Research in Nguyen group focuses on understanding chemical processes and applying that knowledge to improve them for industrial applications. The current main research areas in the group are:
1. Machine Learning methodologies to generate intepretable prediciton models chemical properties, reactivity and reaction outcomes, including impurities and workup.
2. High throughput computational and analytical techniques to generate high quality data for AI/Machine Learning in chemical sciences.
3. Theoretical and practical framework for discovery and development of 'on water' reactions as green processes in High Value Chemical Manufacture.
Our research tools include AI/Machine Learning and computational chemistry, structure-reactivity relationships, spectroscopic studies, kinetic analysis and models, and electrochemical chemistry. We are also part of the iPRD (https://www.iprd.leeds.ac.uk), and have access to a wide range of equipment and expertise in batch and flow reactors from lab scale to pilot scale.
Some of our recent projects are described below:
Solubility prediction remains a critical challenge in drug development, synthetic route and chemical process design, extraction and crystallisation. We developed a successful approach to solubility prediction in organic solvents and water using a combination of machine learning and computational chemistry (doi:10.1038/s41467-020-19594-z). Rational interpretation of dissolution process into a numerical problem led to a small set of selected descriptors and subsequent predictions which are independent of the applied machine learning method. These models gave significantly more accurate predictions compared to benchmarked open-access and commercial tools, achieving accuracy close to the expected level of noise in training data (LogS±0.7). Finally, they reproduced physicochemical relationships between solubility and molecular properties in different solvents, which led to rational approaches to improve the accuracy of each models.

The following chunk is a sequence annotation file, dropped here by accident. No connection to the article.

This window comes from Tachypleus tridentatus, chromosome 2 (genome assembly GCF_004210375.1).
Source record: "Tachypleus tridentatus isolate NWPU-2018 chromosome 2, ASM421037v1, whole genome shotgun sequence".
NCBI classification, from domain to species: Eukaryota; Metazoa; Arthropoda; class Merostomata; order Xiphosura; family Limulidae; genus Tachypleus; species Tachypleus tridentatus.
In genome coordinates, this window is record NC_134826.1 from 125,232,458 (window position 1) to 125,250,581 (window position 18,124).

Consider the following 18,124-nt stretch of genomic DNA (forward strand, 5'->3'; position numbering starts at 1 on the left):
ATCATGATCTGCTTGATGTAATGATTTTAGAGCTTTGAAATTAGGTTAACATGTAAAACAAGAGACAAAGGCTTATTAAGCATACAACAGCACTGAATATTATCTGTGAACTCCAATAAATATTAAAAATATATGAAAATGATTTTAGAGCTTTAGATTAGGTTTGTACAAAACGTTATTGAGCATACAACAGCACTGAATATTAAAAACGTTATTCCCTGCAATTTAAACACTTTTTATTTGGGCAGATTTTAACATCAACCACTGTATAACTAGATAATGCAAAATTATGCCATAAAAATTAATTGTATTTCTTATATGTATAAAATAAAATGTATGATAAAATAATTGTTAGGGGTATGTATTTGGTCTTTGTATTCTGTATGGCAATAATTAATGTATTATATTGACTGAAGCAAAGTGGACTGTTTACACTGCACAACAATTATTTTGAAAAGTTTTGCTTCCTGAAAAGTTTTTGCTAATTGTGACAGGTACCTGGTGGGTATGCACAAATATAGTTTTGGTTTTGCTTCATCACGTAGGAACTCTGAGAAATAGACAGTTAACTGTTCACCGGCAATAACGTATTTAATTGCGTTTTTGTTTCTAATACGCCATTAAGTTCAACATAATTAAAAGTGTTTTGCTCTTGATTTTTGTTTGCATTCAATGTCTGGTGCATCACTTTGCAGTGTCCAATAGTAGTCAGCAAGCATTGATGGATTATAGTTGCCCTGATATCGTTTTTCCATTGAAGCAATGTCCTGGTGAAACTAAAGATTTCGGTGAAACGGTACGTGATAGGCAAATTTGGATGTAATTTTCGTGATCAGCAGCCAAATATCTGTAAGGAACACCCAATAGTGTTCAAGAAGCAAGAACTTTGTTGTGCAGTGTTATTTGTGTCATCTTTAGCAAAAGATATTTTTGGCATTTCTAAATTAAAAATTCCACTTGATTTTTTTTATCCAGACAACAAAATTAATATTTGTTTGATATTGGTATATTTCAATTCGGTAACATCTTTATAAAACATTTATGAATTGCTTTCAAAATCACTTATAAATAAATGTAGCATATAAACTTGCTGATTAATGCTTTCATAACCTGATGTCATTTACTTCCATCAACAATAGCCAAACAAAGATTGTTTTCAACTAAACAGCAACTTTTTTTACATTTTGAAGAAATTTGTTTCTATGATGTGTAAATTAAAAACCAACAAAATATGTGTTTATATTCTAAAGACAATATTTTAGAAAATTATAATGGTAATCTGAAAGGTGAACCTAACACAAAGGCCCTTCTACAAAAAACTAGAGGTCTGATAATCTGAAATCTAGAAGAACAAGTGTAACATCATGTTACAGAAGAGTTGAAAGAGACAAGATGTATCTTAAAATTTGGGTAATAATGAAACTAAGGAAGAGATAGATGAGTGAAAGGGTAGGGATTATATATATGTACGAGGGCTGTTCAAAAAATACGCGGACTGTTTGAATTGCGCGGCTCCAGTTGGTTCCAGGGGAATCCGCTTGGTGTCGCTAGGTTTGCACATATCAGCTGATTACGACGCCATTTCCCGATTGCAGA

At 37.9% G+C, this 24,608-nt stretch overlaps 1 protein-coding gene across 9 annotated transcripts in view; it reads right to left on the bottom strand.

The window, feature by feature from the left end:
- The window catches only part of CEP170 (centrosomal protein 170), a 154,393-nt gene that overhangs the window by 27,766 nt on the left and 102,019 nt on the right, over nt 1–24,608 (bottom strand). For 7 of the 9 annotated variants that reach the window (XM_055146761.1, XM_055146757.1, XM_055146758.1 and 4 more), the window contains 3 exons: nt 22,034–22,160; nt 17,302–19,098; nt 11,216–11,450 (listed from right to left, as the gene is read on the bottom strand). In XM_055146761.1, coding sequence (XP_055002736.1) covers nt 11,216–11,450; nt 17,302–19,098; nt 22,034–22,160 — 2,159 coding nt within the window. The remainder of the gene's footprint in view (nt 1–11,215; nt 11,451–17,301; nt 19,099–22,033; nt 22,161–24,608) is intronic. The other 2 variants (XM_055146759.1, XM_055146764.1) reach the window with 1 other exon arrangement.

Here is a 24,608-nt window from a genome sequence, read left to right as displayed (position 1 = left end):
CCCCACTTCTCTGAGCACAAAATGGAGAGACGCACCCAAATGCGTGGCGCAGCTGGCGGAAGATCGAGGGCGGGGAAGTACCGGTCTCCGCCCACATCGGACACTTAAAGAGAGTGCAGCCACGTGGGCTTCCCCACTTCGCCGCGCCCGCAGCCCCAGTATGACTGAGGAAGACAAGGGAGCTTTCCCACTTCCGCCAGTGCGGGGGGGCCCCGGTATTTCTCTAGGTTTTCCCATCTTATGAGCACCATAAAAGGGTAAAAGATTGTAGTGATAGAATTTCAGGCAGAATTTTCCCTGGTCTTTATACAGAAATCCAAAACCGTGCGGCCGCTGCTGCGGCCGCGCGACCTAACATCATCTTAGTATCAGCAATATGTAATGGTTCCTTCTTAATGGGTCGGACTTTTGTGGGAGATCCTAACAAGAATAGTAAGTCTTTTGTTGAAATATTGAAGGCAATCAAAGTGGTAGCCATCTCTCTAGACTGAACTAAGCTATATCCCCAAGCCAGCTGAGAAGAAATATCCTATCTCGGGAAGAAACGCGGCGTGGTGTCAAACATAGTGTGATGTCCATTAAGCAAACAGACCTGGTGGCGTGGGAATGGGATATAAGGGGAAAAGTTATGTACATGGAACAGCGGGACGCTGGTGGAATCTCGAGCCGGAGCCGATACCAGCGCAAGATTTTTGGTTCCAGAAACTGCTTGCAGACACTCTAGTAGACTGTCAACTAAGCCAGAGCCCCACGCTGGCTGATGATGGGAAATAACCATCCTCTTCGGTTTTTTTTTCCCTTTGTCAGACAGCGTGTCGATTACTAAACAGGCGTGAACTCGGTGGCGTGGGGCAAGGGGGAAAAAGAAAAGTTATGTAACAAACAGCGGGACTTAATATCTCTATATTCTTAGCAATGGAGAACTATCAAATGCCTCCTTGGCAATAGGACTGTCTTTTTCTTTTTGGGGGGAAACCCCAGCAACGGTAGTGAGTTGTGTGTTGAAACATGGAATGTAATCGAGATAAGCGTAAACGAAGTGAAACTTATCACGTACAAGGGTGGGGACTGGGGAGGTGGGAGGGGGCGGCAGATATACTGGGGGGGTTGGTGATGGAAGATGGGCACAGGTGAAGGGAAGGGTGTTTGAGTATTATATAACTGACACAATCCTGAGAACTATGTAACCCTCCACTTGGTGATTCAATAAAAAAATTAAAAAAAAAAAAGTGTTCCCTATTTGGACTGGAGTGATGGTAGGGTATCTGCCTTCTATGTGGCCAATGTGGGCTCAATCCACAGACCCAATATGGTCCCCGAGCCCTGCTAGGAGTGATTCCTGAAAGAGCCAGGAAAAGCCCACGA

The copper-catalysed Ullmann-Goldberg C-N and C-O coupling reactions are potentially highly important reactions in High Value Chemical Manufacture, with the cheap and readily available copper catalysts replacing their expensive palladium counterparts. However, these reactions are notoriously unreliable and difficult to scale up, with poor reproducibility often cited as the main problem in industrial context.
Our mechanistic investigation of these reactions (doi: 10.1039/c7sc02859h) using soluble and partially soluble bases led to the identification of various pathways for catalyst deactivation through (i) product inhibition with amine products, (ii) by-product inhibition with inorganic halide salts, and (iii) ligand exchange by soluble carboxylate bases. The reactions using partially soluble inorganic bases showed variable induction periods, which are responsible for the reproducibility issues in these reactions. Surprisingly, more finely milled Cs2CO3 resulted in a longer induction period due to the higher concentration of the deprotonated amine/amide, leading to suppressed catalytic activity. These results have significant implications on future ligand development for the Ullmann–Goldberg reaction and on the solid form of the inorganic base as an important variable with mechanistic ramifications in many catalytic reactions.
Through collaborations with other research groups in fluid dynamics and inorganic chemistry, we developed an extremely efficient and scalable electrochemical flow-cell which can effect the conversion of imidazoliums and a copper electrode to Cu-NHC catalysts (NHC = N-heterocyclic carbene) in very high yields (DOI: 10.1021/ja512868a). The purity of the Cu-NHC catalysts is sufficient to allow direct 'dispensing' of the catalyst solution to catalytic reactions, when required, with no detectable change in catalytic activity and selectivity compared to using the purified catalysts. This will enable rapid catalytic screening, as well as catalyst top-up (coupled with computer controlled reactors) in the near future.
The technology is applicable to a wide range of ligands beyond NHCs.
Research in the group investigated the 'activation' of CO2 using guanidine/amidines catalysts and the subsequent catalytic reactions between CO2 and propargylamines. Factors controlling the complexation between amines and CO2 and catalytic activity have been carefully examined using a range of physical organic chemical techniques. This had led to a 10 times increase in the performance of the catalytic system at low loading using a much cheaper catalyst (doi: 10.1039/C4CY00480A and doi: 10.1021/acscatal.7b04108).